by Richard Eisenbeis,
How would you rate episode 23 of
“In which we learn that it is not the powers that make a hero.”
Building on the last episode, half of this episode is centered on the battle between Doan and Licht. It clues us into the relationship between the two, why it's so important to both of them, and why Doan feels so betrayed.
In the war, Licht found himself unable to kill children. The enemy discovered this and sent countless child soldiers against him. So Doan, understanding that Licht was dirtying his hand so the class wouldn't have to, dirtied his own hands by killing those Licht couldn't. This scared both of them deeply. But without each other to rely on, the pair never would have survived the war--and both of them know this. Their conflict is one of ideals, not of two lifelong enemies settling a score.
The war was abhorrent. It forced Doan to do horrible things--he killed thousands of children--and it ended with the deaths of everyone he knew and loved (aside from the other Aces). In his mind, everyone died to create the peaceful world they now live in--to start another war is to rob all meaning from their lives.
But in Licht's view, his friends died not for this world but because of it. While Althea may seem like a paradise compared to the war-torn world they grew up in, it is built on the exploitation of people living in a hell even worse than that. His friends clearly didn't want that--they gave their lives to save as many people in the Abyss as possible, after all. Licht feels he owes it to them to create a better world than Althea--to make a world worthy of their sacrifice. Unfortunately, Doan is unable to accept this view.
The rest of the episode focuses on the battle between Sonohara and Jail--and what both become during it. Since she was a child, Sonohara has defined herself as the victim. After being saved from bullying once, she attached herself to Licht and built up the fairytale in her mind that she would be safe as long as she was with him. Instead of focusing on bettering herself and learning to stand up for herself, she gave into fear and became focused on staying with the one person who could alleviate that fear: Licht. Every time he'd push her away, she'd simply double her efforts to become closer to him.
The drug simply twists her fear into ecstasy while multiplying her need to be with him. Killing no longer bothers her. The more she kills, the more like Licht--i.e., the closer to Licht--she becomes, after all. Moreover, by turning him back into the killer he was during the war, the more like her he will become--further closing the distance between them. And this is where Jail enters the picture.
At this point, Jail has a count of 1--reducing his pherokenetic powers to being able to create at maximum one or two pieces of iron an inch wide. Sonohara, on the other hand, is a warrior from myth and legend with modern firepower and a count of 32000.
She doesn't stand a chance.
While Jail's ability to create iron is limited, its toughness is based on his conviction that what he is doing is right and just. Sonohara's bullets simply shatter against the small disk of iron that appears and disappears to block them. At this point, Jail could simply run up to Sonohara and beat her down but he doesn't. While defeating her outright would remove her from the battle, it wouldn't solve the true problem--the wound at the center of Shonohara's psyche.
And so Jail never attacks her, he simply approaches her and talks her down. He forces her to admit what she truly wants--instead of settling for what she has decided she needs to feel safe. At this moment, what she wants is simple and pure. She wants to not kill Jail--the man she once shot in the back only for him to turn around and selflessly save her life. While it's only a small first step on the road to healing, focusing on it allows her to take control of her fear for the first time and rob the drug of its power over her.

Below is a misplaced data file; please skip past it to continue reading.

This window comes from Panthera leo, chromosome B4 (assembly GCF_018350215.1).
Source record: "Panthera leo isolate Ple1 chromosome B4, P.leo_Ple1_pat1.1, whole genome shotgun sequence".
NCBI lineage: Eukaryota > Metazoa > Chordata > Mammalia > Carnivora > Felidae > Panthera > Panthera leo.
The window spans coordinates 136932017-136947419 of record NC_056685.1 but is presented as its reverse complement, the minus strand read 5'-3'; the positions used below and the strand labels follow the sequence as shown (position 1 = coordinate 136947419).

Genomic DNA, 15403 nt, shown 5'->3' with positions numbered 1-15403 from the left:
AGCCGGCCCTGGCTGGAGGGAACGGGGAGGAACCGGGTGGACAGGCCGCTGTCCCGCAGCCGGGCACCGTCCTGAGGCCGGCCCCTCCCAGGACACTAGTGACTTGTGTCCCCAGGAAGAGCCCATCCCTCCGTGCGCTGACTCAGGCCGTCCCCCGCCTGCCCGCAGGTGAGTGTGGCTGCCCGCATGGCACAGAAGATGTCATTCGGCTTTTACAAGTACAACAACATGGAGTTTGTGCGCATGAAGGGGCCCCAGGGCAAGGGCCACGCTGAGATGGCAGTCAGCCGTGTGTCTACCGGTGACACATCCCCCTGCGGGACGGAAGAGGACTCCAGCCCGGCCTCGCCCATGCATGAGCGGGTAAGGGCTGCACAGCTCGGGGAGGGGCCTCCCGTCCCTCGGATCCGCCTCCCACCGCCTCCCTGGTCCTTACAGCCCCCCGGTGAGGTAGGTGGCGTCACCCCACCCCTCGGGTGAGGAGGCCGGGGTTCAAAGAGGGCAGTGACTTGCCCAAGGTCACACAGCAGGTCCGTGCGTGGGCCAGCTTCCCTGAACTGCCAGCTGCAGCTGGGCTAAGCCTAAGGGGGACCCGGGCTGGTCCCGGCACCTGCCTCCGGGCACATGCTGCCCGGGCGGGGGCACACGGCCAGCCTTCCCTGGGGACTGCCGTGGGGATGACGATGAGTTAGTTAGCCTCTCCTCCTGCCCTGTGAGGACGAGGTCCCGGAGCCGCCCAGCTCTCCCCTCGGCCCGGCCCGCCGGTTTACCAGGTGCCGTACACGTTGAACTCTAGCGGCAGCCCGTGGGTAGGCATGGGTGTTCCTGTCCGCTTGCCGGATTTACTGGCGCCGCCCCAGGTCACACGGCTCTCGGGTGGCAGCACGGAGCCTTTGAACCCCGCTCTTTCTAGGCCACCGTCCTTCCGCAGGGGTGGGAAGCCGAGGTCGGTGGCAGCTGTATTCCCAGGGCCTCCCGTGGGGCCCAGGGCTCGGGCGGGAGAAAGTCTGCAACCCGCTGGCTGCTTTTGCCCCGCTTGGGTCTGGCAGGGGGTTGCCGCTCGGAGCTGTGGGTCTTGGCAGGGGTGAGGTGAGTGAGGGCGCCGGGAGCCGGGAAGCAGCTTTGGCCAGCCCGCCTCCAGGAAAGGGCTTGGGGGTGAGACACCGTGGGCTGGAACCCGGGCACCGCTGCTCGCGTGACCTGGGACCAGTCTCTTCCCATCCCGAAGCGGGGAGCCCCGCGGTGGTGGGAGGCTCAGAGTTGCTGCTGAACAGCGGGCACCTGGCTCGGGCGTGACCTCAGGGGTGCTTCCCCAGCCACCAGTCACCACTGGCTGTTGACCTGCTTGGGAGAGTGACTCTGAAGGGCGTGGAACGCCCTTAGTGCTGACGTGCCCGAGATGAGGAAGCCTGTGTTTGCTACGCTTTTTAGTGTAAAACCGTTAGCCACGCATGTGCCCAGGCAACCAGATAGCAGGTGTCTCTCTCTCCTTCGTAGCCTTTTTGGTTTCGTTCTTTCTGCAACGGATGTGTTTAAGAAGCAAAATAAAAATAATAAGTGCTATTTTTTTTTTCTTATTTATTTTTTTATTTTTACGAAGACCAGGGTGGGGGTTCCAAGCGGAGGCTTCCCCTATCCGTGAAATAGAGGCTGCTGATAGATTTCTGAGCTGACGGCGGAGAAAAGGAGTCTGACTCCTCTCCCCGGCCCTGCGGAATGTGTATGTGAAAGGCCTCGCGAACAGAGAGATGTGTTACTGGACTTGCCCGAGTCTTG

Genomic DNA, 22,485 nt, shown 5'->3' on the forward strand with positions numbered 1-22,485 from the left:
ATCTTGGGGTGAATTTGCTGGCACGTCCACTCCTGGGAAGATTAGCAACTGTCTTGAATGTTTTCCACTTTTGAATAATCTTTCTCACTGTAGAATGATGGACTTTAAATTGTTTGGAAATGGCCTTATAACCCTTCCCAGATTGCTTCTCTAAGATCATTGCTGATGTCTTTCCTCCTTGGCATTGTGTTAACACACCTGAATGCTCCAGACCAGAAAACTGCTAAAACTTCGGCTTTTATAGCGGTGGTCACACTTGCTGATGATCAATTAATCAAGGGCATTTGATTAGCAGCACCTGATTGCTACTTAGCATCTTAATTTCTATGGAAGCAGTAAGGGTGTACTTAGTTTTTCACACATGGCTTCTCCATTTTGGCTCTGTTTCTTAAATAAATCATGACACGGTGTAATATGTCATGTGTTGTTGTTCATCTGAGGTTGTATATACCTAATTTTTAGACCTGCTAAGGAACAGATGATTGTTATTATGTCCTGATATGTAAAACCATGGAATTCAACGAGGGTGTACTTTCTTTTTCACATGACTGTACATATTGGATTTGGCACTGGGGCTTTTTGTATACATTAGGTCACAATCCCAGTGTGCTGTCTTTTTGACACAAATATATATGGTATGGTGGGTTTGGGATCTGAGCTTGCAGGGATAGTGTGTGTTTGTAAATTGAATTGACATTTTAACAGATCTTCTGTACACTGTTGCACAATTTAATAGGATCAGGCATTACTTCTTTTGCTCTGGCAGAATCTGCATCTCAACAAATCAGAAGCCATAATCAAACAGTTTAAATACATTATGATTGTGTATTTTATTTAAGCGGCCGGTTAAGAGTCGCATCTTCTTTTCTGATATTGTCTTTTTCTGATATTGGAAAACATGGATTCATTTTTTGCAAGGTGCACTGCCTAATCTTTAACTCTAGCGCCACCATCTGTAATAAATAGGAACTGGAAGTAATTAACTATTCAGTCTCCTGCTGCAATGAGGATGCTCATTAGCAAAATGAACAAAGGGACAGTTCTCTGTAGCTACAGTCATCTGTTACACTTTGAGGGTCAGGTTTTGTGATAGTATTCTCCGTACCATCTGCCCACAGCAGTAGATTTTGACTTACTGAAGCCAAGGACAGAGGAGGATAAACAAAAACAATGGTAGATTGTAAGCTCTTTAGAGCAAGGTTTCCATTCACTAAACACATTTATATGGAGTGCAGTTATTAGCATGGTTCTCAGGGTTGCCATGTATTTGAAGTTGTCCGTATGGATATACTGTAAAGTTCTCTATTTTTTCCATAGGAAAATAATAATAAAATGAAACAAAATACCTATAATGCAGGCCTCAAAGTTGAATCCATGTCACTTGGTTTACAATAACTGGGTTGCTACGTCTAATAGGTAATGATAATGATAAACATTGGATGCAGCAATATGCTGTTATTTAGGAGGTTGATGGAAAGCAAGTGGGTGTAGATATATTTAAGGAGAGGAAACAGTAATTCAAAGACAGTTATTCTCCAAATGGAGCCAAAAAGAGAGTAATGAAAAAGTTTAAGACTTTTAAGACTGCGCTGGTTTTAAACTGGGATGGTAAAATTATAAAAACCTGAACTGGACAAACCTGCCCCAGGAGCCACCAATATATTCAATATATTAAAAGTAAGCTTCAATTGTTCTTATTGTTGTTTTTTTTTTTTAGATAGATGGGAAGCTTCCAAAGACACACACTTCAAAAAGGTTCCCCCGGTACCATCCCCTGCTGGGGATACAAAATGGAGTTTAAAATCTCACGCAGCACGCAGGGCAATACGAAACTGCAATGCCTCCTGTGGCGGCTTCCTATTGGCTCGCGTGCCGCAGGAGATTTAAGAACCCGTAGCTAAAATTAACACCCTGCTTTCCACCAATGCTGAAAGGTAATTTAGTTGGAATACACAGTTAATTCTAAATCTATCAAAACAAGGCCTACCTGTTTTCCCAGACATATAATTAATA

By saving Sonohara in this way, Jail reaches the climax of his heroic evolution. Jail's entire arc has been about him transforming step-by-step from the lapdog of a totalitarian government to his world's Superman. And just like Superman, it's not his superpowers that make Jail his world's greatest hero: it's his willpower to do the right thing and his compassion for others--even those he is fighting against.
Such a man can inspire a world to fight back against evil--to be better than they ever thought they could be. This is the true power of a hero that Schmerman and his force are destined to contend with--and one they can't hope to defeat.
• This marks the first time Licht has talked about destroying Althea not for revenge but in order to build something new and better for all. It's the difference between a villain and a hero.
• I appreciated the fact that the creators remembered that, while we know Lynn has given up on Licht, Pele doesn't. And despite his obvious jealousy, he hopes that her love for Licht will be enough to help her pull through.
• What is the serious look Hina gives Pele during Lynn's surgery supposed to imply? Is it A) that she knows what it means for him to be able to do such a surgery and he better not try anything funny or B) that she is super focused and has no doubt Pele can and will save Lynn--and Pele is taken aback by this show of unconditional trust?
• It's an interesting juxtaposition that Jail is able to talk his opponent down but Licht is not able to do the same with his.
• Note: If you're going for the “hero just got killed” episode-ending cliffhanger, maybe you shouldn't show the character alive in your next episode preview. Kinda undercutting your dramatic tension a bit there.
Plunderer is currently streaming on FUNimation.
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